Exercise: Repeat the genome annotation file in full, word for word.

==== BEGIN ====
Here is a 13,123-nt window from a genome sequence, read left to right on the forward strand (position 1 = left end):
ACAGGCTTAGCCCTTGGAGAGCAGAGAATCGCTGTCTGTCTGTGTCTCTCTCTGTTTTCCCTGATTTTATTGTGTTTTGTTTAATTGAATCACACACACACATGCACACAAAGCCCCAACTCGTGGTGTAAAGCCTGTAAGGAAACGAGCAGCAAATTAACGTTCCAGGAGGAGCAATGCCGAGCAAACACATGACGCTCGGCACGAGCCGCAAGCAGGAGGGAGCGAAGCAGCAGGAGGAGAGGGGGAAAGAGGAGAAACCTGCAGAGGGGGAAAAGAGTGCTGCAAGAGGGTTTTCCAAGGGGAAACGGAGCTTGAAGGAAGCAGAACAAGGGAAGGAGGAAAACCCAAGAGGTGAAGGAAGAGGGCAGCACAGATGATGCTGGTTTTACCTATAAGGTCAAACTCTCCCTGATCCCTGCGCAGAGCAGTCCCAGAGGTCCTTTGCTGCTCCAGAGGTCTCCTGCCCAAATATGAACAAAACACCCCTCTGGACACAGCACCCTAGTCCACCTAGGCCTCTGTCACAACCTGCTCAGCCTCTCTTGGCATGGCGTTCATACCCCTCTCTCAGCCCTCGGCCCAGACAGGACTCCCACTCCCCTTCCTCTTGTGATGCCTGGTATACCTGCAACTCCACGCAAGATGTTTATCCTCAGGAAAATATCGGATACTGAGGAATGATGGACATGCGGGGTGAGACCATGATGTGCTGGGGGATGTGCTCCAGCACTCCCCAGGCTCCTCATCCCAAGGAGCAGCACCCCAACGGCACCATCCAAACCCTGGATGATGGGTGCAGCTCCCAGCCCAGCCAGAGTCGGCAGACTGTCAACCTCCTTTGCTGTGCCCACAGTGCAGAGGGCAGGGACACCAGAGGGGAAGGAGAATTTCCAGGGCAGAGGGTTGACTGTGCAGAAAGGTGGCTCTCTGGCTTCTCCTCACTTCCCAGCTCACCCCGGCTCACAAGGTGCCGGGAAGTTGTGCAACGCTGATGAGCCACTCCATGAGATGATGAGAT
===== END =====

Here is a 13,123-nt window from a genome sequence, read left to right on the forward strand (position 1 = left end):
ACAGGCTTAGCCCTTGGAGAGCAGAGAATCGCTGTCTGTCTGTGTCTCTCTCTGTTTTCCCTGATTTTATTGTGTTTTGTTTAATTGAATCACACACACACATGCACACAAAGCCCCAACTCGTGGTGTAAAGCCTGTAAGGAAACGAGCAGCAAATTAACGTTCCAGGAGGAGCAATGCCGAGCAAACACATGACGCTCGGCACGAGCCGCAAGCAGGAGGGAGCGAAGCAGCAGGAGGAGAGGGGGAAAGAGGAGAAACCTGCAGAGGGGGAAAAGAGTGCTGCAAGAGGGTTTTCCAAGGGGAAACGGAGCTTGAAGGAAGCAGAACAAGGGAAGGAGGAAAACCCAAGAGGTGAAGGAAGAGGGCAGCACAGATGATGCTGGTTTTACCTATAAGGTCAAACTCTCCCTGATCCCTGCGCAGAGCAGTCCCAGAGGTCCTTTGCTGCTCCAGAGGTCTCCTGCCCAAATATGAACAAAACACCCCTCTGGACACAGCACCCTAGTCCACCTAGGCCTCTGTCACAACCTGCTCAGCCTCTCTTGGCATGGCGTTCATACCCCTCTCTCAGCCCTCGGCCCAGACAGGACTCCCACTCCCCTTCCTCTTGTGATGCCTGGTATACCTGCAACTCCACGCAAGATGTTTATCCTCAGGAAAATATCGGATACTGAGGAATGATGGACATGCGGGGTGAGACCATGATGTGCTGGGGGATGTGCTCCAGCACTCCCCAGGCTCCTCATCCCAAGGAGCAGCACCCCAACGGCACCATCCAAACCCTGGATGATGGGTGCAGCTCCCAGCCCAGCCAGAGTCGGCAGACTGTCAACCTCCTTTGCTGTGCCCACAGTGCAGAGGGCAGGGACACCAGAGGGGAAGGAGAATTTCCAGGGCAGAGGGTTGACTGTGCAGAAAGGTGGCTCTCTGGCTTCTCCTCACTTCCCAGCTCACCCCGGCTCACAAGGTGCCGGGAAGTTGTGCAACGCTGATGAGCCACTCCATGAGATGATGAGAT